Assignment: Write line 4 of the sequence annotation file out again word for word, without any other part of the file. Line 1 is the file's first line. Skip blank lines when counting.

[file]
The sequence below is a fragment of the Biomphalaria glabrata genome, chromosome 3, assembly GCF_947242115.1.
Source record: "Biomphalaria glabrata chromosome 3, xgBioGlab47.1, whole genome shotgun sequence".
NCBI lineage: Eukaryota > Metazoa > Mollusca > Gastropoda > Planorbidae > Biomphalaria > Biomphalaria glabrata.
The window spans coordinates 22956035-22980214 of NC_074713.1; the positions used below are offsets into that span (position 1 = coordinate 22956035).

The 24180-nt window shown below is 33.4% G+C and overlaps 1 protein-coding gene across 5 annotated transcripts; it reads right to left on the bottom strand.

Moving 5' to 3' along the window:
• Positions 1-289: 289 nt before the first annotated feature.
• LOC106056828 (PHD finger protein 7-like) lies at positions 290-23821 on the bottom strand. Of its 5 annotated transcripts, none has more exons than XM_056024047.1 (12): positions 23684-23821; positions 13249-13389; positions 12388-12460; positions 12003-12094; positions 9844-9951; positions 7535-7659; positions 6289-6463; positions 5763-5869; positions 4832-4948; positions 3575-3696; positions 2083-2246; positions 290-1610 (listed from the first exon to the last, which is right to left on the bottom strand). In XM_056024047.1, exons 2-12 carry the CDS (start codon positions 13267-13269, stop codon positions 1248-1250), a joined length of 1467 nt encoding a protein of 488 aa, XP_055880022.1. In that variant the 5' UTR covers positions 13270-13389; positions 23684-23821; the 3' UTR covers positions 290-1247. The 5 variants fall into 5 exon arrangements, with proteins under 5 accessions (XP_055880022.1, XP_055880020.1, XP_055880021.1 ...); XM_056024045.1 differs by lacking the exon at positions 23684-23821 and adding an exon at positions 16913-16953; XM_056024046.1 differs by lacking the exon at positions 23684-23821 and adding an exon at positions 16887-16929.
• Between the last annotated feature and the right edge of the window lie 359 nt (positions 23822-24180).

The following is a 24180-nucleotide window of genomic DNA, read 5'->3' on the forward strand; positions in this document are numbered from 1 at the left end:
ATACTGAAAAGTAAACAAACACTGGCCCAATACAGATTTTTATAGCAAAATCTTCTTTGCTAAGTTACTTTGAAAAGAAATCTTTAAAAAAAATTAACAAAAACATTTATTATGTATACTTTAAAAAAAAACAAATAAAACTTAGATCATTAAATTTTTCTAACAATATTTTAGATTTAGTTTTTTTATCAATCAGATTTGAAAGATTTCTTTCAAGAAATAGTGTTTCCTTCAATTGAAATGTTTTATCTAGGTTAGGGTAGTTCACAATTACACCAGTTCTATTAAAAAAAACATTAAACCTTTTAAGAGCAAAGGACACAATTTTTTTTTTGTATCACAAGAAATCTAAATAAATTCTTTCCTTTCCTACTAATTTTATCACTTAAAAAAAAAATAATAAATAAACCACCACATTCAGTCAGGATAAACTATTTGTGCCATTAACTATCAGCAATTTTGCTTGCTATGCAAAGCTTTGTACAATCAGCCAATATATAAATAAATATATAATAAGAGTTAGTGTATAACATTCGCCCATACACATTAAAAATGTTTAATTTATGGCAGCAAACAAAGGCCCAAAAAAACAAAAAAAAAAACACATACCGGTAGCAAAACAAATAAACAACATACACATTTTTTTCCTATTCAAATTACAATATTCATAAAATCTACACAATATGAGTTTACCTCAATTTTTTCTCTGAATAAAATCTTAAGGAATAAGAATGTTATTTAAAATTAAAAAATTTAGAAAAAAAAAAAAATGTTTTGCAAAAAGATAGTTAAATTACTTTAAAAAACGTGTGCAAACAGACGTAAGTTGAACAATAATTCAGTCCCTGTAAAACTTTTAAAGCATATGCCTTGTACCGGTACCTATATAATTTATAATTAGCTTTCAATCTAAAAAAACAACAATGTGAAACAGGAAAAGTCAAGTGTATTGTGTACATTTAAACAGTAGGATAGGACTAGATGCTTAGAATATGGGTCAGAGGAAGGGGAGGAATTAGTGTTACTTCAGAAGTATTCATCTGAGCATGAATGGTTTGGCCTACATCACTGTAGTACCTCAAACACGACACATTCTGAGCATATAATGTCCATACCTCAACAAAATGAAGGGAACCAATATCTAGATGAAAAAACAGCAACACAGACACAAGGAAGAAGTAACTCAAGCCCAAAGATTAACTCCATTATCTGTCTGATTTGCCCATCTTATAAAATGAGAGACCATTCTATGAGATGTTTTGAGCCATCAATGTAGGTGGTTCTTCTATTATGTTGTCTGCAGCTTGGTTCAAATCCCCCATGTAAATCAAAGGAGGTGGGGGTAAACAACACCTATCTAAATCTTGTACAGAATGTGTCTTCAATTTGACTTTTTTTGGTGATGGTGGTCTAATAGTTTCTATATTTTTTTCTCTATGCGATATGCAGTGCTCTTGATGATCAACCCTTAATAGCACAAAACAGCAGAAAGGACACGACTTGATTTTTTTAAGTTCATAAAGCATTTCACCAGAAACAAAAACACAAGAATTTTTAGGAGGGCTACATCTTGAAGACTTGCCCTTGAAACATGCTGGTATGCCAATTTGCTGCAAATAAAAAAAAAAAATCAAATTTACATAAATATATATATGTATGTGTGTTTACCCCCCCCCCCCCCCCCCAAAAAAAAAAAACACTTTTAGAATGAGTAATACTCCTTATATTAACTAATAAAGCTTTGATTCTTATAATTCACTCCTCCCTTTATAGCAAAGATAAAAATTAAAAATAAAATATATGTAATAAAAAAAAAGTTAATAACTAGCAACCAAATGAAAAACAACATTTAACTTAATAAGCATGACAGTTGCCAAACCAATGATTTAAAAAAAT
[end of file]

The window spans coordinates 22956035-22980214 of NC_074713.1; the positions used below are offsets into that span (position 1 = coordinate 22956035).